Chamber Supports Open Meeting Legislation

Legislation under consideration in the PA House of Representatives would require that agendas for public meetings be posted on agency websites at least 24 hours prior to the meeting. With a few exceptions, items not on the published agenda could not be voted upon. The Chamber’s Board of Directors recently expressed support for the bill.

House Bill 1531 would apply to any public agency, including local governments, with a publicly accessible website. Emergency business or minor issues that do not involve the expenditure of funds or entering into a contract or agreement that arise after a published agenda could be acted upon. The legislation was introduced last summer and was reported out of the House Rules Committee in June of this year.

The Chamber Board voted unanimously to support the bill to allow the public to be better informed and offer input on issues. “While meetings of public agencies are open to the public, attending numerous meetings without knowing what is going to be considered is burdensome and typically less productive,” said Fred Gaffney, Chamber president. “Posting agendas online in advance will allow concerned citizens and organizations, including the Chamber, to be better prepared to comment and be more efficient in the decision making process.”

Tax Foundation Report Analyzes PA Tax Code, Offers Recommendations

The PA Chamber unveiled a new study last week, “Pennsylvania: A 21st Century Tax Code for the Commonwealth,” that presents a comparative analysis of the state’s tax structure with other states and provides a menu of policy options to improve Pennsylvania’s tax system and overall competitiveness.

Compiled by the Tax Foundation and funded via a grant from the PA Chamber, the report shows that Pennsylvania relies more heavily on corporate taxes as a revenue source than most other states.  According to the U.S. Census Bureau, 4.7 percent of Pennsylvania’s state and local tax collections come from the corporate income tax, while the national average is 3.7 percent.  The heavy reliance on volatile corporate taxes can make the state’s budget process more difficult.  The report ranks Pennsylvania 4th among the states in terms of corporate income tax collections, while the state’s corporate income tax structure ranks 7th worst in the nation.

During a media call that was held last week to share some of the report’s key findings and recommendations, PA Chamber Government Affairs Vice President Sam Denisco expressed optimism that elected officials will have an appetite in the upcoming legislative session to adopt some of these much-needed, long-overdue recommendations.  While Denisco acknowledged that strides have been made in recent years to boost the state’s competitiveness, he said that a reduction in Pennsylvania’s 9.99 percent Corporate Net Income Tax rate and a full elimination of the cap on Net Operating Losses would significantly improve the state’s opportunities to attract investment and create jobs.

The report has since been highlighted in stories in the Central Penn Business Journal, Capitolwire and the Pittsburgh Business Times.

“In order to compete in today’s global economy, we need to take a page out of the federal government’s book and take a hard look at the shortcomings within the state’s Tax Code,” Denisco said in a press release.  “This study provides an unbiased analysis of where Pennsylvania ranks compared to other states and offers solutions to streamline and simplify the Tax Code, while at the same time growing the state’s economy.”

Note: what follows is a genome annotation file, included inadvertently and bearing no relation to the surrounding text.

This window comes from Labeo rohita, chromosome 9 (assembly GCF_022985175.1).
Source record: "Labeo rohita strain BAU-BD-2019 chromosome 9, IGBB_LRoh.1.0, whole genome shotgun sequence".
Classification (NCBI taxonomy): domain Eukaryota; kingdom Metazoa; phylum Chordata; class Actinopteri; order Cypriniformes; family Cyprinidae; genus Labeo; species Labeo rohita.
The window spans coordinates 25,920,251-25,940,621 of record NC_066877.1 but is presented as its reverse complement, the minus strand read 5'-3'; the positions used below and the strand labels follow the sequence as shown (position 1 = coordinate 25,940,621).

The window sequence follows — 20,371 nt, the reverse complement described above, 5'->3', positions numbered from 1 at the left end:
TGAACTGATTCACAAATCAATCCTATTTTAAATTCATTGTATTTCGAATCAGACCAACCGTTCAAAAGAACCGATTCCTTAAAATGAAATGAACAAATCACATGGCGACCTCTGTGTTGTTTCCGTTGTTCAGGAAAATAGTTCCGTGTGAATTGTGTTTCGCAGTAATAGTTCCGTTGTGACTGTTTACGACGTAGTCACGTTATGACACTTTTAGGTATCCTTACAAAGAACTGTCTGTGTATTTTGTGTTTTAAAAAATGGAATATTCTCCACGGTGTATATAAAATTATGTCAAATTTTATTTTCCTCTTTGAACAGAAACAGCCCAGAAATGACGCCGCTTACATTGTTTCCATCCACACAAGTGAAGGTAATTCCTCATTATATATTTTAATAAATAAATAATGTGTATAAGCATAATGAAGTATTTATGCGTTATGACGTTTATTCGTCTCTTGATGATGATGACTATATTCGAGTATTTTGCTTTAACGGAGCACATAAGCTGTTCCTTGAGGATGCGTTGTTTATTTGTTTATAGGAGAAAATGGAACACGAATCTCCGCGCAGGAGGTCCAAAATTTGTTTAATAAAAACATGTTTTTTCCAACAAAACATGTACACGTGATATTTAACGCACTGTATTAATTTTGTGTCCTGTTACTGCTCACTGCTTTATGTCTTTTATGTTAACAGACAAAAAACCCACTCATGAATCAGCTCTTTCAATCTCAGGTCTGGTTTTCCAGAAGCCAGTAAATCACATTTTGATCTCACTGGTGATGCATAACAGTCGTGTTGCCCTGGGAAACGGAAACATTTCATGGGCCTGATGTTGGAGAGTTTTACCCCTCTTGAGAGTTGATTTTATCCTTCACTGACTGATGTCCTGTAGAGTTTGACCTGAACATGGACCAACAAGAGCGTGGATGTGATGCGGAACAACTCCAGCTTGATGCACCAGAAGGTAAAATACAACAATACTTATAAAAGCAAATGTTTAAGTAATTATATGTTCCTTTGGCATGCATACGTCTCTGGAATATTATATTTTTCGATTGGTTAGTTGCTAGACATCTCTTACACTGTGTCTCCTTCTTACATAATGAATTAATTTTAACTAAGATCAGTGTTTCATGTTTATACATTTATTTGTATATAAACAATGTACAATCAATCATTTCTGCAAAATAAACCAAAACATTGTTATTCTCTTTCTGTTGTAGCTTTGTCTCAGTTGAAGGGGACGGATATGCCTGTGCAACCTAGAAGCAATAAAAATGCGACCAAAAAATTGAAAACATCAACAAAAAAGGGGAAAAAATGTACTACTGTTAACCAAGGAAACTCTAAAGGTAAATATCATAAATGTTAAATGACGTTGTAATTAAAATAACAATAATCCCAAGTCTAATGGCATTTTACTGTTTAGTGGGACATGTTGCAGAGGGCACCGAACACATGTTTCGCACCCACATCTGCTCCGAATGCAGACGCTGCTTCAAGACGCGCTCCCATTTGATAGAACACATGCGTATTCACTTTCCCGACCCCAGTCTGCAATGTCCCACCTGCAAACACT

Free Trade is Crucial to Pennsylvania’s Economic Prosperity

From PA Chamber of Business & Industry

Throughout 2018, Pennsylvania has seen positive economic gains as a result of federal reforms to the nation’s tax structure and regulatory environment. These pro-business changes have helped to strengthen not only the Commonwealth’s competitiveness, but the nation’s as a whole; which has had the ripple effect of increasing employer confidence and boosting private sector growth. However, all of these benefits are at risk of going away due to the threat of a global trade war spurred on by the imposition of tariffs on a variety of goods from countries with which the United States has traditionally enjoyed a strong trade relationship. 

And what does this mean for Pennsylvania? According to data from the U.S. Chamber of Commerce, a trade war would put $2.2 billion worth of exports at risk – including coffee, motorcycles and steel – and threatens more than 1.6 million jobs in the Commonwealth that are supported by global trade.

Clearly, Pennsylvania has a lot at stake. Nowhere is this more evident than in our trade relationship with Canada – which is critical in advancing the state’s overall economy; generating billions of dollars in economic output and providing thousands of family sustaining jobs. In fact, in 2017, Pennsylvania ranked in the top 10 states providing imports to Ontario alone. I recently joined with my counterpart at the Ontario Chamber of Commerce – Rocco Rossi – to highlight this important trade relationship and call for the renewal of the North American Free Trade Agreement in order to strengthen cross-border trade.

Businesses across the state are already feeling the impacts of the Trump administration’s tariffs. This point was driven home at a recent roundtable meeting where Sen. Pat Toomey joined myself and other business leaders from across the Commonwealth. From timber to steel manufacturing to construction, representatives from a variety of industries spoke of how the tariffs have resulted in increased costs, the loss of sales, fewer export opportunities, and a growing sense of uncertainty with respect to potential future or retaliatory tariffs that is leading them to scale back on or even shelve important projects. Across the state and the country, companies are weighing in on the threat these tariffs are having on their bottom line and their ability to operate and hire new workers. The U.S. Chamber of Commerce has launched a website that runs a state-by-state analysis of the negative economic impact of the tariffs and encourages business leaders to submit their comments. And Sen. Toomey has co-sponsored legislation that would require Congressional approval of any tariffs that are levied under the guise of national security – a bill that the PA Chamber has signed a letter of support for.